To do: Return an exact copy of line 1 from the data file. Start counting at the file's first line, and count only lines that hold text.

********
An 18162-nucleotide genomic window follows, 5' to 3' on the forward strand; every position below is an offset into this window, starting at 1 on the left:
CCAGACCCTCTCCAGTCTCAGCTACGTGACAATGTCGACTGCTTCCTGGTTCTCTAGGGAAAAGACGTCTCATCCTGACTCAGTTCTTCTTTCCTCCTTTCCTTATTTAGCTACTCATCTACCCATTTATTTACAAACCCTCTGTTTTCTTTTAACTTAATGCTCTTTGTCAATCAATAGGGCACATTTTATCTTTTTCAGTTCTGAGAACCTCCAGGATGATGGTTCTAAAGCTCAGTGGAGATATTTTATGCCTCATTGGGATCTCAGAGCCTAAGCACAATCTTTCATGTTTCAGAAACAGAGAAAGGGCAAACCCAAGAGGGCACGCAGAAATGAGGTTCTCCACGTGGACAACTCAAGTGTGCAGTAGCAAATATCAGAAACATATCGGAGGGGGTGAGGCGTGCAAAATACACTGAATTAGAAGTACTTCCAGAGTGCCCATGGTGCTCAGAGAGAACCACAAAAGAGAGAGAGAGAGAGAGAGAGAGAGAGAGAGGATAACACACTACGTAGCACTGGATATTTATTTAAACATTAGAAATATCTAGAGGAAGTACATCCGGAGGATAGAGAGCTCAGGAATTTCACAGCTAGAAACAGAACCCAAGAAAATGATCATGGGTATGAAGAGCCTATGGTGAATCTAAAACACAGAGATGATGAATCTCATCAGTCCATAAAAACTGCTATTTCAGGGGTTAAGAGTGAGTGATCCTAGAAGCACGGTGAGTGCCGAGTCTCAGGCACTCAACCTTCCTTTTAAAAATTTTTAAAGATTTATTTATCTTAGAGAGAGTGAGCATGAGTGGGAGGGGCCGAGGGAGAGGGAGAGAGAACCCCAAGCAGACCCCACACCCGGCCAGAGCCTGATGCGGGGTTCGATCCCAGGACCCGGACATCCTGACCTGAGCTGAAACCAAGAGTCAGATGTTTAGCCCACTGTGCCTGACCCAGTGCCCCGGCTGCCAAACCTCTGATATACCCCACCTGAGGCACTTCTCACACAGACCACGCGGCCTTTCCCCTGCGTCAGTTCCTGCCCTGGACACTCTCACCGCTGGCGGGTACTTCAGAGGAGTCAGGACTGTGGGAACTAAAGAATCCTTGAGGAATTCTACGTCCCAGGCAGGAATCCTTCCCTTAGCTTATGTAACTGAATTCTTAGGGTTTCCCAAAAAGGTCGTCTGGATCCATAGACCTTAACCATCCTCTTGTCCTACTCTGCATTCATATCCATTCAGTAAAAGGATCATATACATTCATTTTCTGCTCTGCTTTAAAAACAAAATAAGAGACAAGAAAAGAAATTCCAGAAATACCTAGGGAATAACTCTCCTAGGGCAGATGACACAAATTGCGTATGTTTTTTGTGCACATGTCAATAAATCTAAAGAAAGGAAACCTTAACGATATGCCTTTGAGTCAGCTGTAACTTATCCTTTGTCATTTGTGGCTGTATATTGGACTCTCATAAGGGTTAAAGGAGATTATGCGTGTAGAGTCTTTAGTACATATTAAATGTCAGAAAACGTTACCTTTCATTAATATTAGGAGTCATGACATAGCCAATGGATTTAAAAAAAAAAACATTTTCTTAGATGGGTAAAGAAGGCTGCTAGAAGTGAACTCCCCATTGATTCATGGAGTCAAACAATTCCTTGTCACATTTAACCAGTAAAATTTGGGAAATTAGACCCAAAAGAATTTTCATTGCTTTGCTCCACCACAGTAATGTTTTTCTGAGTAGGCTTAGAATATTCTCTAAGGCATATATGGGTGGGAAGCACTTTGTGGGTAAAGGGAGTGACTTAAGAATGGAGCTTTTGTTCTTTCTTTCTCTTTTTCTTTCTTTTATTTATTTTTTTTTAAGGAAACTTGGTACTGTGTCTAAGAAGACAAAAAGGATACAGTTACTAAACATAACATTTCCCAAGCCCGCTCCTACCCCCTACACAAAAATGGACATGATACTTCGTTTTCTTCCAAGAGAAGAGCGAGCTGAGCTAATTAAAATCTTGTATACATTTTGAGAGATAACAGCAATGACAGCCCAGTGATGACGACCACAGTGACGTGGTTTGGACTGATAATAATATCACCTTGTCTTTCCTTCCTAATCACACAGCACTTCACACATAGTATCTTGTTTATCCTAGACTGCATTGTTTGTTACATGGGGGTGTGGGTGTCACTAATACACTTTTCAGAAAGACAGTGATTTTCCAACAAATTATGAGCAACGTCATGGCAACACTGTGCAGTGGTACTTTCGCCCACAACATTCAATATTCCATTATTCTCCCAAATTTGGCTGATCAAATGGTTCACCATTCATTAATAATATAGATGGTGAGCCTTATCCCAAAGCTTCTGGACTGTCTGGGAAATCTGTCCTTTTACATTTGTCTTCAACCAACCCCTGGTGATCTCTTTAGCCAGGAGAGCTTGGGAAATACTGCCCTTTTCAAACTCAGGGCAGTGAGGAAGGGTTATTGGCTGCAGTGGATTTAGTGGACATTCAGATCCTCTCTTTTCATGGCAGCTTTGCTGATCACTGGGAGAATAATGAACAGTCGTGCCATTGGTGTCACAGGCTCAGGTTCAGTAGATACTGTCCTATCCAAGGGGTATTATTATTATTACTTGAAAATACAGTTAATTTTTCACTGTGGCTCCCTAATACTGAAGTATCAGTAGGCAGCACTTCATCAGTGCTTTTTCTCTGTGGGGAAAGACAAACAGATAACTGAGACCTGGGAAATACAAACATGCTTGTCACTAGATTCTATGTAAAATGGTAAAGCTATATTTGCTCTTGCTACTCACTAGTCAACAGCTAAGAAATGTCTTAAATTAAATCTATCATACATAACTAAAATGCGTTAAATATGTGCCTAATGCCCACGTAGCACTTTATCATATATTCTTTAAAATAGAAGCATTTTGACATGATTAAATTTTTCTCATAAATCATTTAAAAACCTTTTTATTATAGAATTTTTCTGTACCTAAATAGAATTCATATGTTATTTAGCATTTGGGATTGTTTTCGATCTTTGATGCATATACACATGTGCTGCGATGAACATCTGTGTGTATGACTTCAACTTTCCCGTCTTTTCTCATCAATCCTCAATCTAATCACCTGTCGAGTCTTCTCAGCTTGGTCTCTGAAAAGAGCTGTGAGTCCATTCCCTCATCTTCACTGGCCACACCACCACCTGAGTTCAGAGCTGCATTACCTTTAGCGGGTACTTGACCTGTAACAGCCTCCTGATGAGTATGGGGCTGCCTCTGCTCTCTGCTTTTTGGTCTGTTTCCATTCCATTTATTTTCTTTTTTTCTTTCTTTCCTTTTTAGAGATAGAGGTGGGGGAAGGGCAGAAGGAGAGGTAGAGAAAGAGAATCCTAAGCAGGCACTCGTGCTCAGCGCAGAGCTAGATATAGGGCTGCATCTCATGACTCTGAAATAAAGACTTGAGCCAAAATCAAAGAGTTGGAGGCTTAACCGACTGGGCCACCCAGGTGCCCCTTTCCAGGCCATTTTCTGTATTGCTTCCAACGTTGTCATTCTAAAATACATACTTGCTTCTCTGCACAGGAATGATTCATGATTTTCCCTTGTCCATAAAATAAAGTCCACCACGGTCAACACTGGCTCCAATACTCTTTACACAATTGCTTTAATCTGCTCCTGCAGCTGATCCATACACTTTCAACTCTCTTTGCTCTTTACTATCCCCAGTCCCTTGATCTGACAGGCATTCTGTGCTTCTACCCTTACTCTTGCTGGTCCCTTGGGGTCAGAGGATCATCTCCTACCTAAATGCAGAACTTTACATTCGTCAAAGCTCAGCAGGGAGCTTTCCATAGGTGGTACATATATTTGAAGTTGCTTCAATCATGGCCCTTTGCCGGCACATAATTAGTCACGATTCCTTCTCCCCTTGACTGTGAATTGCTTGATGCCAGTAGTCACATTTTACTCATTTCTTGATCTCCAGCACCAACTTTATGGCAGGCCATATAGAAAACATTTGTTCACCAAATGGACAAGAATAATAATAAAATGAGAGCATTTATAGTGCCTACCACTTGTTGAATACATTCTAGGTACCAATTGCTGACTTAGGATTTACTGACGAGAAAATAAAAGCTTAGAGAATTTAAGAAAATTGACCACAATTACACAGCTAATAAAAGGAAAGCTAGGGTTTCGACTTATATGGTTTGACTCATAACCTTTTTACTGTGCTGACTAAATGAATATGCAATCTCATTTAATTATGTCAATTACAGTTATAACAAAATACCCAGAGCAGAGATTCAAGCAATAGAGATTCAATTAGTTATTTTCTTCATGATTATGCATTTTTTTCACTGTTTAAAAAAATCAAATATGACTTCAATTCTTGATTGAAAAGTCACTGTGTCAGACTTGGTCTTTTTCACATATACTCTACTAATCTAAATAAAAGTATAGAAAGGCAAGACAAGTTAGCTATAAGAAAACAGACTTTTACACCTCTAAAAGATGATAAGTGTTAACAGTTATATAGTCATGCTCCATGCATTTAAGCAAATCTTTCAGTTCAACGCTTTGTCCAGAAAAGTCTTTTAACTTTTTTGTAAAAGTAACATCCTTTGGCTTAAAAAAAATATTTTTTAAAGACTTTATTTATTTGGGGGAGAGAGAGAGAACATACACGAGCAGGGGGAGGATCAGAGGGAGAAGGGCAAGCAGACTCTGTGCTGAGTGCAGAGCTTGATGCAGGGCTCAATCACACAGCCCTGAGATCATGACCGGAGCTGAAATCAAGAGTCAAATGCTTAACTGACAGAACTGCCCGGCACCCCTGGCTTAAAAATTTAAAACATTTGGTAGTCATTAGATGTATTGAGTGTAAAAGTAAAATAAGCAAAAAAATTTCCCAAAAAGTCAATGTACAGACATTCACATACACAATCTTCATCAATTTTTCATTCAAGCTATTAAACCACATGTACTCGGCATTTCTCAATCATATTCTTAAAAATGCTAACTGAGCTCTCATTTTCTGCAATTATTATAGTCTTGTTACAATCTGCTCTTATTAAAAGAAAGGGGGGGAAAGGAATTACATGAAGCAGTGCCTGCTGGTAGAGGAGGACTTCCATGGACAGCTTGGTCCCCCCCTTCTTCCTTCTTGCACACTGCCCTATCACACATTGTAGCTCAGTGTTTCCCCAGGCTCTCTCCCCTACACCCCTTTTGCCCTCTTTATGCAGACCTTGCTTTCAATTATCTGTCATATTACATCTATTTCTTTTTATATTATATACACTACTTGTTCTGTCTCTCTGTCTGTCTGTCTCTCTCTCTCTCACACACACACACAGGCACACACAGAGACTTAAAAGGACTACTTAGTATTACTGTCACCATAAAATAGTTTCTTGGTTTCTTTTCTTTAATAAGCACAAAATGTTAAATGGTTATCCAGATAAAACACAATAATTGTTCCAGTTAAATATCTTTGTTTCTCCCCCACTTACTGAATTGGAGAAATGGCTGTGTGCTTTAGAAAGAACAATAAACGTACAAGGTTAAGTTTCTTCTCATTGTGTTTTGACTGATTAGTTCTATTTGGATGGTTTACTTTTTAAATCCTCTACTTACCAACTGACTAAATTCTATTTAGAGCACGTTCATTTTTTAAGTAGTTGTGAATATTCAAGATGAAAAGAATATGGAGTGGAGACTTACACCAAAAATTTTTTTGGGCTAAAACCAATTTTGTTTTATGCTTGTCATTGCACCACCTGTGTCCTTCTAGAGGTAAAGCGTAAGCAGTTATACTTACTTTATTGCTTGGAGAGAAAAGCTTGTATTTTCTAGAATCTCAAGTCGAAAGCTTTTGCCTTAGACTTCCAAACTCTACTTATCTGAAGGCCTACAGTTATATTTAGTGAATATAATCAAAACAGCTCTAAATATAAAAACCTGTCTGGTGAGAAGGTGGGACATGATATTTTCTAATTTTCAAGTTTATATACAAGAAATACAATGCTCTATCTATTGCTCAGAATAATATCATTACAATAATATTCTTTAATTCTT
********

An 18162-nucleotide genomic window follows, 5' to 3' on the forward strand; every position below is an offset into this window, starting at 1 on the left: